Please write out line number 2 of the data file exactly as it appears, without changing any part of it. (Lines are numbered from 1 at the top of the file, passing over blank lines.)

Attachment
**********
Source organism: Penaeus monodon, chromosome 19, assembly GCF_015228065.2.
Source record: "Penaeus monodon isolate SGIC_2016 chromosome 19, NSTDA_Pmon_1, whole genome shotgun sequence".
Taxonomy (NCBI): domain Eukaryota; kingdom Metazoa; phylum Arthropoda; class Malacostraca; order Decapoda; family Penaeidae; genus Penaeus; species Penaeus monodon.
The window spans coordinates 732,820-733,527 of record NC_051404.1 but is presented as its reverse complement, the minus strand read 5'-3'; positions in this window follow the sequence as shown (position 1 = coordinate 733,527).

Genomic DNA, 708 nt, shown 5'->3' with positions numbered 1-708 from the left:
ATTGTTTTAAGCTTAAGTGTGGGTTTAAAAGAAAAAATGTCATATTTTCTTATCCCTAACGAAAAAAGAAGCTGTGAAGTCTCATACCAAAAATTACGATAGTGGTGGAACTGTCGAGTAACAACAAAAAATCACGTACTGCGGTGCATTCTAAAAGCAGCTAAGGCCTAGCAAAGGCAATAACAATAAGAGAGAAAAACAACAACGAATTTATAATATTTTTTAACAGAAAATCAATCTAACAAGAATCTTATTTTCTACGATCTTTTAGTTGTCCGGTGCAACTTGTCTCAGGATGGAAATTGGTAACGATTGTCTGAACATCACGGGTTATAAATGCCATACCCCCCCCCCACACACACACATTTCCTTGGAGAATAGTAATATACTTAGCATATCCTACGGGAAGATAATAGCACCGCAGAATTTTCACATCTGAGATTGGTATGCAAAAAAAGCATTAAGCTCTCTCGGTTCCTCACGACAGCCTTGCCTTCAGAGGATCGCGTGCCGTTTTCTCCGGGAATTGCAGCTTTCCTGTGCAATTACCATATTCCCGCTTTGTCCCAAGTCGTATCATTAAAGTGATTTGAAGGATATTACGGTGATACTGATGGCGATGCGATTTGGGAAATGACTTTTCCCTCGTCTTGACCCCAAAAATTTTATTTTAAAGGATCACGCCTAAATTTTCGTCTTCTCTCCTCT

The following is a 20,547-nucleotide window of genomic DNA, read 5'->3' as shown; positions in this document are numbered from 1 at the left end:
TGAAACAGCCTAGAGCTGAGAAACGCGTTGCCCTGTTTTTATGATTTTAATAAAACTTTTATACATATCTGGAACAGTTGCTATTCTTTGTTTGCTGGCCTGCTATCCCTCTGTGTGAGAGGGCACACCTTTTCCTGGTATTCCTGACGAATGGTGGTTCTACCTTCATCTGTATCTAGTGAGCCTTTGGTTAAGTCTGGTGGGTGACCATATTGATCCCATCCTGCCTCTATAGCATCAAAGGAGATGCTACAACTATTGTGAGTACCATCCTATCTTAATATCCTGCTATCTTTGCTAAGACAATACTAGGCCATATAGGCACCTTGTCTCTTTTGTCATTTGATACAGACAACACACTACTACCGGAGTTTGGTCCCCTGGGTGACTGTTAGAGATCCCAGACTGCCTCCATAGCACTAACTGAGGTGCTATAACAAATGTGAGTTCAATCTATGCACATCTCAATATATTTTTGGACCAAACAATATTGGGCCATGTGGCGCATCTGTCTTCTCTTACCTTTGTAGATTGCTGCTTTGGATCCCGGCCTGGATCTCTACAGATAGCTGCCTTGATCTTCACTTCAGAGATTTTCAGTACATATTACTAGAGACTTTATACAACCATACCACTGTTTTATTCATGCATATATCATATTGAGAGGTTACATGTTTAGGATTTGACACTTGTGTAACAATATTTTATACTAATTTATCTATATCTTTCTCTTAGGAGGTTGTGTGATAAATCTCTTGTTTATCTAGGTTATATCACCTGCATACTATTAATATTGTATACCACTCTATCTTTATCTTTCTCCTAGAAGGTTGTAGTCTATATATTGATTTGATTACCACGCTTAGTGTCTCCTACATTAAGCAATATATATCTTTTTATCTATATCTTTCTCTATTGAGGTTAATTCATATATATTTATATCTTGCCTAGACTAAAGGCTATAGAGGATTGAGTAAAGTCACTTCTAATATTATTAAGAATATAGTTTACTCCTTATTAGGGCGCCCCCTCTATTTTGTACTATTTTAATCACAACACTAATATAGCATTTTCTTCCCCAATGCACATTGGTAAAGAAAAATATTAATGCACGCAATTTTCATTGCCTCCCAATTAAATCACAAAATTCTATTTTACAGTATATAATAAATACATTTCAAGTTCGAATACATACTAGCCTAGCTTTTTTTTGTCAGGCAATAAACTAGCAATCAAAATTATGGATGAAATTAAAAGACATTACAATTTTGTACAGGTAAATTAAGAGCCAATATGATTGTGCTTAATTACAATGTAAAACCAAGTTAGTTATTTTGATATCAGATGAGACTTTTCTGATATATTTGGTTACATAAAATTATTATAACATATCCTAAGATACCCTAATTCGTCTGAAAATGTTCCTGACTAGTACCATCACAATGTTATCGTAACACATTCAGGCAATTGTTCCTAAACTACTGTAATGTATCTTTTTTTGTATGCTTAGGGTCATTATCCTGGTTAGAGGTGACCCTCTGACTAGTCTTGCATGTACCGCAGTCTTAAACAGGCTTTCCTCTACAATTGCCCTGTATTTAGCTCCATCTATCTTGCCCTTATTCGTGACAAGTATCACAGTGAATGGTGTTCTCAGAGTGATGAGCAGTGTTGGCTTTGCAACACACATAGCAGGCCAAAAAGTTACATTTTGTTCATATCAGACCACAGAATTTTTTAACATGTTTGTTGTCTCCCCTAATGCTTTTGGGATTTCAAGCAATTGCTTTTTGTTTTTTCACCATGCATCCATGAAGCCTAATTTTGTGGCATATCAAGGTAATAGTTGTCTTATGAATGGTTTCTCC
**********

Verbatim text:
Source record: "Penaeus monodon isolate SGIC_2016 chromosome 19, NSTDA_Pmon_1, whole genome shotgun sequence".